Tourism initiative slated for the November ballot | SummitDaily.com
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Tourism initiative slated for the November ballot

DENVER – An initiative that would place 500 video lottery terminals in licensed casinos and dog and horse racetracks around the state appears to be slated for the November ballot.

State Senator Jack Taylor announced that Support Colorado’s Economy and Environment (SCEE), the organization spearheading the initiative, had collected 120,000 signatures to turn in to the Secretary of State for consideration, an announcement from the group said. SCEE needed only 67,799 signatures.

Proponents describe the initiative as a way to generate funding for the promotion of tourism in the state.



“Let me be very clear: This initiative is about the economy and jobs,” Taylor said. “Since 1993 the State of Colorado has not had a dedicated stream of revenue to promote tourism. We have come up with a solution that does not raise new taxes or take money from the already overburdened state coffers.”

Opponents of the measure say it will dramatically increase the amount of gambling in the state. Many small gaming towns, such Blackhawk and Central City, feel it may prove detrimental to business.



“The mountain casinos don’t think they will fair very well if people have an option for playing slot machines 15 minutes away from their house,” said Katy Atkinson, press secretary for a Denver-based group opposed to the initiative. “I think there’s a lot of people that want to find some additional funding for tourism promotion, but this is the wrong way to go about doing it. It’s too high a price to pay, and it would hurt small-town tourism.”

In 1993, Colorado voters repealed a .2 percent tax on tourism expenditures that paid for general tourism promotion in Colorado. Since then, the industry, which is the state’s second largest, has suffered dramatically.

“Any time that tourism is such a big piece of the economy, you have to make sure you’re reaching out to the marketplace,” said the executive director of the Summit County Chamber of Commerce, also named Jack Taylor. “By taking away those dollars, we stopped reaching out to the marketplace. Anyone who has ever run a small business knows how big a mistake that was.”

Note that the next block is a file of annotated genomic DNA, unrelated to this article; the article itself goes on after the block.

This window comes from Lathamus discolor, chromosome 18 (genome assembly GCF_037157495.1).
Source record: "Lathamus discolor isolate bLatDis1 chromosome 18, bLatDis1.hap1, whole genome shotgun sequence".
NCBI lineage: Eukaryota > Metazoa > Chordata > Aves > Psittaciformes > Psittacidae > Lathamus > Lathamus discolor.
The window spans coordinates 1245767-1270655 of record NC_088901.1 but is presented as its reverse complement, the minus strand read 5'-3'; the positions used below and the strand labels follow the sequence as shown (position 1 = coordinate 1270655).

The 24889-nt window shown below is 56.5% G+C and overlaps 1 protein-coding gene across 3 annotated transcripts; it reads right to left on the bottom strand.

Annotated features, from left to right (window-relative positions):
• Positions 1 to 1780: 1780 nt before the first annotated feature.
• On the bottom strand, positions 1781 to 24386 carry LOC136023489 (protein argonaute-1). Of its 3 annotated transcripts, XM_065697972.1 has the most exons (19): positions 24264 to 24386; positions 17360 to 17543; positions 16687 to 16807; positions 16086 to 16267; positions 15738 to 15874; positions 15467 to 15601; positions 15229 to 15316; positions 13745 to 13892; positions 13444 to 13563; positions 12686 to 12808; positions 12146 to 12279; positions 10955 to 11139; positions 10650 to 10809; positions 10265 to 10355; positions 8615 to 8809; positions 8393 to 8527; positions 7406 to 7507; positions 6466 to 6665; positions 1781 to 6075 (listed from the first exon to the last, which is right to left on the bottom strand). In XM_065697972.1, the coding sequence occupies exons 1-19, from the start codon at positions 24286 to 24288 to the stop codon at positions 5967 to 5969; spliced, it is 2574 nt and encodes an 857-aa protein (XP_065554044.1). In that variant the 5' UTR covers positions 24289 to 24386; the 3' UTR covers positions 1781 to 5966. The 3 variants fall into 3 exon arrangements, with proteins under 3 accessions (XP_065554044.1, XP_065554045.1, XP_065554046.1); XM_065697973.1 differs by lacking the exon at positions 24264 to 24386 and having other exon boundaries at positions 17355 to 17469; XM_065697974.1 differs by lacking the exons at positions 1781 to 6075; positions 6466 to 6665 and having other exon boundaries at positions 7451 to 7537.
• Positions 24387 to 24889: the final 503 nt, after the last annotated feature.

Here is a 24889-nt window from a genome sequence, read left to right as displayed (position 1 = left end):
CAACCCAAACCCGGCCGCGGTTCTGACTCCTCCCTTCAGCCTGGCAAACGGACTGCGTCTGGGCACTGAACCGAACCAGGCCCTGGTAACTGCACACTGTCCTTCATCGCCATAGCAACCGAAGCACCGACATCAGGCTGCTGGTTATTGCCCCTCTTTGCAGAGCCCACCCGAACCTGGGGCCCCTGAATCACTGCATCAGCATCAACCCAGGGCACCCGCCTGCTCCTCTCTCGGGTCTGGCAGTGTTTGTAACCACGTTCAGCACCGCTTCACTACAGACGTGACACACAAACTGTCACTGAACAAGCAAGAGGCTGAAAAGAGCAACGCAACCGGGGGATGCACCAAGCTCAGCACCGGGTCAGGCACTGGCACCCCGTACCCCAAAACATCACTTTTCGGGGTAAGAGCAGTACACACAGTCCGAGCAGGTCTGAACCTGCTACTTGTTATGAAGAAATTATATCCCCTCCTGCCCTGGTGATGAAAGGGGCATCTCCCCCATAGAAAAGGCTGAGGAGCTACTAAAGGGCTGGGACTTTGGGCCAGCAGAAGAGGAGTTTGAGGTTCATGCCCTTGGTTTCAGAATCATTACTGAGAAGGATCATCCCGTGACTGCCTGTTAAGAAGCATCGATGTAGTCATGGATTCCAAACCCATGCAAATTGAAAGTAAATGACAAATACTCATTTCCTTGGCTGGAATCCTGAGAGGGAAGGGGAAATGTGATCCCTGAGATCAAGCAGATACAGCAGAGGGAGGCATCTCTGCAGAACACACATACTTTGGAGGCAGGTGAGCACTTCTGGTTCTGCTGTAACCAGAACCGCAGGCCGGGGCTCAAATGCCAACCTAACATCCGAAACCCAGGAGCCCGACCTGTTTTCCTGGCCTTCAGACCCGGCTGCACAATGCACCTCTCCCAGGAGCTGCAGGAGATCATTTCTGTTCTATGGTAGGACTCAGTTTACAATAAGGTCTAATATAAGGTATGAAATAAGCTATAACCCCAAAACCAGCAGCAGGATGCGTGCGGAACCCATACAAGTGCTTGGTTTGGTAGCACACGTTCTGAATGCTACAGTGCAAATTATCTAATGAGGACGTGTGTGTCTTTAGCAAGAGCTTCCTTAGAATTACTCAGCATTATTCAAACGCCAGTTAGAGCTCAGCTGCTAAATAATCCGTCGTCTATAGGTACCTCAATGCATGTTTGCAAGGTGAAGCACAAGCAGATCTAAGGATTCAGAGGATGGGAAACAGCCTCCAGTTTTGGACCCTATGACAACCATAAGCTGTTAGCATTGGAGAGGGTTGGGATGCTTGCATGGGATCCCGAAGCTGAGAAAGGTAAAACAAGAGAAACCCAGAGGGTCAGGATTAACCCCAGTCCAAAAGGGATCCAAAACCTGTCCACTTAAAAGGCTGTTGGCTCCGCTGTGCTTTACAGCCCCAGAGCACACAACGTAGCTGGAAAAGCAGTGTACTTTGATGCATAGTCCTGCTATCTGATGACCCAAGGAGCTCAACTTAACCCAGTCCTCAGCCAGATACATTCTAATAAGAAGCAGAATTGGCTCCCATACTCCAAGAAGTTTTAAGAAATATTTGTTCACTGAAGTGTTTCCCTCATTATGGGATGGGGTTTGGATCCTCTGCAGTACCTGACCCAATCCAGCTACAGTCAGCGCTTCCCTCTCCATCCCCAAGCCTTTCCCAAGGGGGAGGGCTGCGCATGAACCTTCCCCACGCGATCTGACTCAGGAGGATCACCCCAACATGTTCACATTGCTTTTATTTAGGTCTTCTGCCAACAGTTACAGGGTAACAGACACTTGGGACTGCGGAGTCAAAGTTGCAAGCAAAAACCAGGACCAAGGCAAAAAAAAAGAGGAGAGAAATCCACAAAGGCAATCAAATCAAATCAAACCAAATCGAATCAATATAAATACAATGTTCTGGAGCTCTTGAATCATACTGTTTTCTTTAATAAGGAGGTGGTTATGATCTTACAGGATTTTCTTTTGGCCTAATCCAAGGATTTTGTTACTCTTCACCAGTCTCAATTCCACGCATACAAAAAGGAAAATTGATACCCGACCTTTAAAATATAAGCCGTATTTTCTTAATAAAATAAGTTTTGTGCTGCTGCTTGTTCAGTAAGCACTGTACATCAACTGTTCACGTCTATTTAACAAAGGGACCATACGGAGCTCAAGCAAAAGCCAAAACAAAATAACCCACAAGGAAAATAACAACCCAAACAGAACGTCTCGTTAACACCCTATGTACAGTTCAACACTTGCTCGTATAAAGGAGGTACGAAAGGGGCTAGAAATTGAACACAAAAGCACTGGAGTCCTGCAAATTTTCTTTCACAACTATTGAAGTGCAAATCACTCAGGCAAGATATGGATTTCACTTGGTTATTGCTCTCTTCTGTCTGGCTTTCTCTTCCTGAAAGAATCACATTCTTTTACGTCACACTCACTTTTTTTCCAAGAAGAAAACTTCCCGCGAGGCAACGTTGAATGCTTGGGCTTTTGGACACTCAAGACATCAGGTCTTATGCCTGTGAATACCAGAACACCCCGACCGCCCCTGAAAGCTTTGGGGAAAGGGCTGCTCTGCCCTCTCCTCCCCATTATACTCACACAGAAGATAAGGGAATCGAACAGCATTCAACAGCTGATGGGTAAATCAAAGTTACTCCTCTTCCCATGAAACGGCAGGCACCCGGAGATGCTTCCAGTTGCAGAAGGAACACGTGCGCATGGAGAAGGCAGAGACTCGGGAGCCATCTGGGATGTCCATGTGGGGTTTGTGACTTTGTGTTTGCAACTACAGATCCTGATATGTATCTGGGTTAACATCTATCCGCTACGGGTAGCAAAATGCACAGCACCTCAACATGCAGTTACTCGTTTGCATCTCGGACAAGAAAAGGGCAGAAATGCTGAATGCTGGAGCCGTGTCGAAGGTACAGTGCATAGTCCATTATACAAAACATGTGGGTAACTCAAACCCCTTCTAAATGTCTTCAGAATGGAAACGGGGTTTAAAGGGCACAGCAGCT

The initiative may help remedy that. According to SCEE, the measure would expand on many of the programs the state lottery already funds, with 61 percent of the profits from these machines funding local and state parks, Great Outdoors Colorado, tourism promotion and public school construction.

“This initiative does not create a “gambling explosion’ like the casinos would like to believe,” said Shannon Rushton, a member of the Horseman’s Association and advocate of the measure. “Under this initiative, video lottery would only be allowed where legal gambling already occurs today.”

However, Atkinson maintains that is not the case.

“What you see is not what you get from this proposal,” she said. “They’re proposing slot machine palaces to go up and down Colorado’s Front Range, which I think is going to fundamentally change Colorado.”

Atkinson’s group, Don’t Turn Racetracks Into Casinos, is funded in large part by mountain casinos.

“They’re not being straight with Colorado voters,” she said. “They’re trying to pretend that this is not about gambling, but that’s all it’s about.”

Aidan Leonard can be reached

at (970) 668-3998, ext. 229, or aleonard@summitdaily.com.


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